Tag Archives: history

An infographic from 1697…

A description of the army camp on Blackheath 1697
Nice find over on British Army Lineages – a description of the army camping on Blackheath from 1697:

Partial transcription from my squinting at the text (shout if you see mistakes, or manage to transcribe the rest!):

A description of the camp on Blackheath which begun on Thursday the 1st of July 1697.

On Tuesday the 1st day of July 1697, the 7 Regiments of Foot marcht to Black-heath in the County of Ken, about 6 Mile from London’ in order to Encamped, and having the Ground set out for the setting up their Tents’ and on Thursday and Friday the 1st and 2d Days of July, the 7 Regiments of Foot came all into the Camp, then the Camp was full, which consisteth of 7 Regiments. Lieutenant Colonel Withers Brigadier for this Camp, acteth as chief. The distance of each Regiment as they are Encamped on the Heath is 24 Paces; and between the Regiments they are xx Paces. The distance of the Foot Companies one from another, is about 4 Paces in the Front, and 12 Tents in File, two Foot between every Tent; in length 813 Paces from thence to the Brigadiers Tent.
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Bin Laden’s Death: The Blackheath Connection

James Abbott dressed as an Indian noble. (B. Baldwin, 1841)
Abbottabad (the city where Bin Laden was killed late last night) has a strong connection with Blackheath. From Neil Rhind (author of the seminal books about Blackheath):

Bugler – Good morning. Thought your readers would like to know the following before the national press get it wrong.

Abbottabad. in Pakistan, now famous/notorious for being Osama Bin Laden’s place of execution, was named after a Greenwich man: General Sir James Abbott (1807-1896) who was born at No 5 The Paragon. He was one of three illustrious sons of the family of Henry Abbott, navy agent and Calcutta merchant. James was commissioned in the Bengal artillery in 1823; in 1839 he was sent to negotiate a treaty between Khiva and Russia, signing the terms in St Petersburgh, in 1840. He was Commander of the garrison at Hazara, in the Sikh War of 1849-50, and held it so tenaciously that he enjoyed the thanks of both houses of Parliament. Abbottabad was named after him. His memoirs of the Khiva campaign were published in 1843. His brothers, Augustus and Frederick, were also promoted to Major General and were knighted for their services in India and Afghanistan. The Abbott family lived in Blackheath from the 1790s to 1820. Abbottabad “ … a remote city in a valley …” suffered dreadfully in the earthquake in October 2005.

Many thanks to Neil for sending this in. If you live in Blackheath, then buy his books. They’re really, really excellent.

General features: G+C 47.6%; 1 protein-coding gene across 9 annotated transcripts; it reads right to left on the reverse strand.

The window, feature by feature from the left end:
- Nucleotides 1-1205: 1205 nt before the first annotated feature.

Image above is of Sir James Abbott (from Wikipedia). For more terrorism-related links about Blackheath, you might enjoy the shoe-bomber post, from a little while ago…

UPDATE: Below are two images, showing Abbottabad in the 1860s, and in the present day (also from Wikipedia) (thanks to Michelle!)
Abbottabad in the 1860s from WikipediaAbbottabad City at Night from wikipedia

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Blackheath: The expert speaks


Neil Rhind is going to be speaking about Blackheath’s history at the Old Royal Naval College on 1st May. If you haven’t heard of Neil Rhind, then you surely haven’t being paying attention to this blog.  It would be no exaggeration to say that he is the authority on Blackheath’s history. If you’ve never read his books, then I urge you to check them out. Reading Blackheath Village and Environs is like peeling back the layers of time. It’s a forensic examination of every little nook and cranny of the area. You can pick it up in the Bookshop on the Heath, in Blackheath Library (look, it’s on the shelf!), and they even sell it in the Clarendon Hotel.

The talk is on Saturday 1st May, at the Old Royal Naval College, in Greenwich (map and full address here), from 6pm-8pm. It costs £20. To book your place, telephone Rachel Wiltshire on 020 8853 7037.

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Memories around the Mysterious Pond

pond-old
I’ve been meaning to act on this wonderful piece sent in by Tony. I’ve just not had time… At some point I will go and take photos of all of the places he mentions:

Hi – I used to live in Blackheath (on the Lane, in Blackheath Park/Cator Estate, then Southvale Road) and although I don’t any more, I have a great fondness for the place and I love reading your blog.

I saw your comment about the Mysterious Pond – apologies if you know all this already, but if not I might be able to shed some light on it.

Living in Blackheath Park, I was always fascinated by the story of Wricklemarsh House (Neil covers it at length so I won’t give the whole story!) and used to spend time trying to track down any remnants of it.

Take a look at this map

Right slap bang in the middle, you’ve got the Grand House – and a wonderful piece of Georgian bling it was too, as these pictures will show.

It must have had great views up there at the top of the hill, although interesting it faced away from London, not towards it.

What we’re interested in are its formal gardens and especially the round pound to the north of the house. Although the house was demolished, the pond remained for many years after – hence ‘Pond Road’, and the kink in the road, as it travels round it just north of the railway bridge. The pond was drained at some point in the 20th century, not sure when, but it’s still very obvious where it was.